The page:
My wife, Emma H. Methvin, died the 14th day of April 1930. We had been married and lived together as husband and wife, sixty-four years, four months and fourteen days at the time of her death. I cannot refrain from saying she contributed largely to my happiness, success and achievements of life. During her entire life, she exemplified the highest type of Christian Character from girl-hood to the grave. Her home and children were the ideal of her heart, and she remains and will ever remain in my heart as a green spot in memory's waste.

I am not sufficiently informed as to give any definite account of the history of the descendants of the Methvins who came from Scotland with my grandfather as narrated in the first part of this narrative. The best information I have is from J.J. Methvin residing in Anadarko, Oklahoma. He says, "My grandfather settled in middle Georgia in one of three counties, Baldwin, Twiggs or Wilkinson, but he thinks it was Twiggs County. His name was Thomas and he has four sons and two daughters namely; James, William, John, Samuel, Nancy and Lizzie. John was my father, he was born in 1811 and died in 1879." From the statement of J.J. Methvin quoted above, I am satisfied that his grandfather, Thomas Methvin was a first cousin of my grandfather, Nathan Methvin, and was one of the Methvin colony that came from Scotland with him.

I lived in Anniston, Alabama 1891-94. Judge Cassidy was the judge of the city court of Anniston; he was my neighbor and being in the practice of law, I was associated nearly every day with him. He was born and reared in Barbour County, Ala. He said that when he was a boy there were two old brothers named Methvin that lived near Eufaula, Barbour County, Ala. He said they owned adjoining plantations and had considerable real wealth, that they reared large families and by intermarriage, a large percentage of the people of Barbour County are related to the Methvin family. He said they were Scotch people and came there from Scotland. Judge Cassidy told me their names but I have forgotten them. I am and have been satisfied for many years that these two Methvin brothers that Judge Cassidy told me of in Barbour County Ala. were two of the Methvin colony that came with my grandfather from Scotland.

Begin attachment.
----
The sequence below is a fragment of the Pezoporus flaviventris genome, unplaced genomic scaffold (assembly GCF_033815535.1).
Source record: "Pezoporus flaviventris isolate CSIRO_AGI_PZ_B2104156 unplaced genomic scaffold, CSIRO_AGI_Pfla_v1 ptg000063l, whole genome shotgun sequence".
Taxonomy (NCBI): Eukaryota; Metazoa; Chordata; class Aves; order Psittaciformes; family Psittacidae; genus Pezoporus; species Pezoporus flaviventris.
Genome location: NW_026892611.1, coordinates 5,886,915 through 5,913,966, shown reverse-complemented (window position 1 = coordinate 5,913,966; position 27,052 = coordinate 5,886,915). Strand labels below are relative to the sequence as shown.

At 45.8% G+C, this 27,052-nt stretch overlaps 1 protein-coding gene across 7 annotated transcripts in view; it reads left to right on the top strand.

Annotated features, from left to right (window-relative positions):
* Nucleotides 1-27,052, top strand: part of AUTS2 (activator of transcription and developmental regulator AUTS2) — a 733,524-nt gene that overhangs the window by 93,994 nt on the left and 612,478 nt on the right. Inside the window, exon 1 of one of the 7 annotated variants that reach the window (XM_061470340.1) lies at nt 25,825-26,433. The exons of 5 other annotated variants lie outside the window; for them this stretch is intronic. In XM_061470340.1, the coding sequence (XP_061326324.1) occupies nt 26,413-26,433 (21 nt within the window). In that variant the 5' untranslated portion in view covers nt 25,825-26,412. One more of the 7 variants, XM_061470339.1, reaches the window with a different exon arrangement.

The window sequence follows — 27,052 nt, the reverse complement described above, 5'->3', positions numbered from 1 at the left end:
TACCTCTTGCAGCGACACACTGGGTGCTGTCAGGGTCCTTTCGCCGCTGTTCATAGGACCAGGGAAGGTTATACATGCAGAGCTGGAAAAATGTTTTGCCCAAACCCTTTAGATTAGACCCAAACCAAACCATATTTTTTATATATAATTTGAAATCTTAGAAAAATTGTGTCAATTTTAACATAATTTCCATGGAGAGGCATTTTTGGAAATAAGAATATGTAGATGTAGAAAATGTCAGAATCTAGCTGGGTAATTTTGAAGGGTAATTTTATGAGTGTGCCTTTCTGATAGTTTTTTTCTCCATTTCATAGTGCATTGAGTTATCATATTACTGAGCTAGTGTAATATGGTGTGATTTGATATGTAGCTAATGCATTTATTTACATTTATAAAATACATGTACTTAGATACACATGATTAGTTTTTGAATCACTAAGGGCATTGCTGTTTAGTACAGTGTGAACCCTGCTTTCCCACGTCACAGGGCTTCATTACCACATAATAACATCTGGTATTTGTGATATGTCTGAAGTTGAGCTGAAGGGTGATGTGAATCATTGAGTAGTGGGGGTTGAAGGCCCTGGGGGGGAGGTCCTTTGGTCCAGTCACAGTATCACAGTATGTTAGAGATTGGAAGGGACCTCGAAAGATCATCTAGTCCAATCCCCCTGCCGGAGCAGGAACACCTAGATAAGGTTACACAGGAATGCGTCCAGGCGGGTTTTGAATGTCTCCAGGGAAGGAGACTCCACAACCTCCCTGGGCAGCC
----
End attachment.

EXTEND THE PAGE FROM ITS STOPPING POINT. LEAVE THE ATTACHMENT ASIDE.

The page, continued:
In 1892, there were two Methvin brothers who lived at Senica, S.C. moved to Birmingham, Ala. and went into the coal business; I went to their place of business twice on my visits to Birmingham, but they were not in and I failed to meet them. I am satisfied that these two Methvin brothers were the descendants of the Methvin who came in the colony with my grandfather and settled in South Carolina.

In my tour of Texas in 1882, I found a Methvin family living in Belton, Bell County, Texas, with whome I spent two days in May, 1882. It was the family of Thomas Methvin; his wife was Sarah Methvin. She said her husband was born and reared in the panhandle of Texas, I think Grayson County. She said he came to Jackson County, Ala. and married her and came directly to Belton, Bell County, Texas. She said they were among the earliest settlers of Belton, and that he remained there the rest of his life and died there somewhere about 1870. I had a diary in which I noted all she told me about their history, but it was burned in my office in Atlanta, in December 1901, and I have to rely on my memory of what she told me. At his death, he left her and four children, three sons and one daughter. I have forgotten their names. Being a pioneer settler of Belton, he accumulated considerable property in Belton, he owned several large brick stores and built a large hotel on the west side of the courthouse square in which he died, and in which her and her children were living when I was there. None of her children were married; her youngest son was in the drug and jewelry business in Temple, Bell County, Texas. Her other two sons managed their property interest in the operation of their hotel which was named "Methvin Hotel" From what I learned from Mrs. Methvin, I was satisfied that her husband was a son of the Methvins that came from Scotland with my grandfather and settled in Texas.